Hustle is ingrained into New York City’s identity as deeply as hot dog carts, the Statue of Liberty and pickup basketball. It takes a tireless work ethic combined with cutting edge creativity to conquer the five boroughs. Luckily, Queens-born designer Teddy Santis has both—and it’s no surprise that he’s actively conquering the big apple.
In 2014, Santis founded Aimé Leon Dore (ALD), a New York City-based fashion and lifestyle brand informed by his hometown and its influential culture. From the brand’s debut in January 2014 to its most recent summer 2016 drop, Santis has won seemingly unanimous acclaim from the menswear community for his elevated basics and detail-conscious outerwear.
ALD is lauded for distilling the sensory overload that is New York City into minimalist designs with a perspective that blends uptown tailoring with the vibrancy and attitude of streetwear. Since launching the label two and half years ago, Santis has gone on to collaborate with the likes of streetwear legend KITH and sports behemoth Puma. The brand’s drops generally sell out in a few hours and pieces often fetch a hefty resale price.
Given the trajectory of ALD’s success, it would be fair to assume Santis graced the honor roll at a prestigious arts and design school before founding his label. But true to his roots, Santis earned his fashion education through experience and street smarts. Before starting ALD, Santis worked with his childhood friend at a boutique optical shop in Manhattan, running point on marketing and advertising.
“I never knew I would get into fashion. I’ve always had more of a business mind,” Santis says, “but there was always a love for fashion, good product, good story and good design in general.” After hours at the optical shop Santis would continue to explore his interest in fashion by keeping tabs on local designers and rubbing shoulders with emerging artists. Through this he found himself supported by a crew of friends in the industry; with a creative framework growing clearer and clearer, ALD started to become a reality.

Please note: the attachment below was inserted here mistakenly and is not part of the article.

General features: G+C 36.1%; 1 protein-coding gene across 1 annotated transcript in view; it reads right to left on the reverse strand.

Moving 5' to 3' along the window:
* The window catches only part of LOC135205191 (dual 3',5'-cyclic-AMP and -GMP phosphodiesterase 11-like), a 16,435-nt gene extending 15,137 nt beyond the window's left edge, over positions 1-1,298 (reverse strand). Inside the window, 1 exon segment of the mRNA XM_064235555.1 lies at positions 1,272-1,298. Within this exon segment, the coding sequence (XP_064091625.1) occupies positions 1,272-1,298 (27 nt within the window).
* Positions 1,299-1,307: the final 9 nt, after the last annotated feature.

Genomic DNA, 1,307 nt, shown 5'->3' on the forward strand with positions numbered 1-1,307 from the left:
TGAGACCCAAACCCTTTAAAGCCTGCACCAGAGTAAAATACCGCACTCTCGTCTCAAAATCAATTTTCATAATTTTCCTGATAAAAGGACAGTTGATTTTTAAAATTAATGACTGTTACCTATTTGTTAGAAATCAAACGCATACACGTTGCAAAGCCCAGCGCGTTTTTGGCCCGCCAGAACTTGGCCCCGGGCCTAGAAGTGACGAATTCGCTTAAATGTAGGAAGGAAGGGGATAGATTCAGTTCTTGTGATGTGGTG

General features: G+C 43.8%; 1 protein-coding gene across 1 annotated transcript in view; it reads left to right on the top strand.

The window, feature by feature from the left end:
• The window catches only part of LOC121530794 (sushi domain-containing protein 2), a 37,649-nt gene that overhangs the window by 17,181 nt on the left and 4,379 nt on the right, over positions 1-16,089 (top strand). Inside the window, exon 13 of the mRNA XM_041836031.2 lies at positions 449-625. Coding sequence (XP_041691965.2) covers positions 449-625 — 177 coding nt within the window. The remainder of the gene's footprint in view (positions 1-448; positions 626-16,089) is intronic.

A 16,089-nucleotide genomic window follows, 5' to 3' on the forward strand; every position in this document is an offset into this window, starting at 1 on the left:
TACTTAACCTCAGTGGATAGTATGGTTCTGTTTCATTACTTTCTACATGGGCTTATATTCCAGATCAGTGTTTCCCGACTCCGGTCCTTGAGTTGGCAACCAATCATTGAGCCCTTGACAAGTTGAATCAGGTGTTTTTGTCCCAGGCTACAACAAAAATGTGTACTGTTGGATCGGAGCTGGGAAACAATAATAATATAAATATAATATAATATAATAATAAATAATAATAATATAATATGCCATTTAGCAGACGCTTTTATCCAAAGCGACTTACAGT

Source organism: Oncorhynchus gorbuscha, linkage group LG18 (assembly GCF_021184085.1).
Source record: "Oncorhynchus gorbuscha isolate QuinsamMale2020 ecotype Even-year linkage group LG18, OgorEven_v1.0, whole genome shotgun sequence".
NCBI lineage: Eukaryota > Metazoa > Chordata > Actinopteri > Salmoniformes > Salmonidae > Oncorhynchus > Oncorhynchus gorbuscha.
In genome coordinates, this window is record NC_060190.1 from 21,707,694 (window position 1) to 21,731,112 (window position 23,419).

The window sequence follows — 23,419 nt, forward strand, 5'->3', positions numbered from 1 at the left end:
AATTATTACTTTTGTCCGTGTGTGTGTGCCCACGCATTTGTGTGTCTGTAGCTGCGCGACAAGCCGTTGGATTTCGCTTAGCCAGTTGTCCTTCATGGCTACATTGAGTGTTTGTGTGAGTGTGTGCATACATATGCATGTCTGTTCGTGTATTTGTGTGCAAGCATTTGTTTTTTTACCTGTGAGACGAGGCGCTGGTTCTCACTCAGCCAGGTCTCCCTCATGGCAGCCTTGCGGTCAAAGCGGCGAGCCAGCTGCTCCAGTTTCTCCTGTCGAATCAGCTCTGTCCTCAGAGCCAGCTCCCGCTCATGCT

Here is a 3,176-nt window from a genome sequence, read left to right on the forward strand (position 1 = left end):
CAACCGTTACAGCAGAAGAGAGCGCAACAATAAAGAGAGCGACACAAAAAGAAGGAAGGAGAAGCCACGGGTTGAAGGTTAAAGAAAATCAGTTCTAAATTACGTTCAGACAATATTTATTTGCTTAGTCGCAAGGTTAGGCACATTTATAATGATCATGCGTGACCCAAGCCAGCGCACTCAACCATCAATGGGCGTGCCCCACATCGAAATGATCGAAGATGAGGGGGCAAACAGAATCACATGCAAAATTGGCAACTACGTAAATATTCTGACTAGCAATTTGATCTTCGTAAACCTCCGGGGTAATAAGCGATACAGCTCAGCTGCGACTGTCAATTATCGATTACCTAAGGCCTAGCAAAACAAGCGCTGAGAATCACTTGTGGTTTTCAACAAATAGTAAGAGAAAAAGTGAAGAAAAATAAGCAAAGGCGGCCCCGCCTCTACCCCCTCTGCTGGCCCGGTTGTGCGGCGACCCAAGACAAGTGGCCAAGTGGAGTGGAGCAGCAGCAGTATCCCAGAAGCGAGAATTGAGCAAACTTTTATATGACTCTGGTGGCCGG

“I’ve always had a definitive vision which I found to be unique, and I felt that there was a need for that voice in the industry, so I gave it a try,” Santis says.
Aiming to make a product that he himself—a careful observer and critic of menswear—would be proud of, Santis set out on the design and production pathway while still working his nine-to-five. With no background in the fashion industry, hard lessons came fast.
“The logistics and actual business behind a brand is as important, if not more important, than the product itself,” Santis explains. “It’s very rare to find a creative who understands how to continue funding their creativity.”
The first few months of ALD’s existence were what Santis describes as a crash course in working in the fashion industry. Thanks to the business model—in which Santis sells directly to consumers—there’s intimate control over every element of the brand experience, from the point of sale to scheduling production. Today, ALD is almost entirely made to order in New York City (a few select factories outside the five boroughs help, too). When a lookbook drops, the collection is made available for pre-order exclusively through the brand’s site. Then the clothes are made and consumers get the product in about a month. For Santis, it’s the best way to control quality, and it’s a lesson that came at a cost.
When ALD started, Santis outsourced the production for some of the first collection overseas. Unhappy with the results, he knew he had to look to his home to get the job done. It would only make sense for the city that inspired the brand to also make the clothes.
“Producing in NYC was an important decision because it allowed us to ensure and control the quality of the product we want to sell to our consumer,” Santis says. “It also resonated with our brand ethos to have our garments made in the same city the brand is from.”
With a firm grasp on the importance of controlling his production techniques, Santis set out to continue to explore New York City’s past, present, and future as an influence. One capsule collection, “In the Pocket” includes an EP from a local Queens artist, YL, with whom Santis is close.
The EP’s artwork is shot by YL’s brother and depicts a well-worn basketball held against a white wall. The unknown holder wears an unassuming black down jacket, but all the focus is on the ball. To Santis, the music and the photo represent the aesthetic of the city—one that mixes hip-hop and fadeaway jumpers with high-tops and honking cabs. Like photography, music, and fashion, it’s an alchemy that only New York can create. And it keeps Santis inspired.
“It’s very important to continue delivering a definitive message that people want to genuinely be a part of and represent,” Santis explains. “We aren’t trying to force what we do.”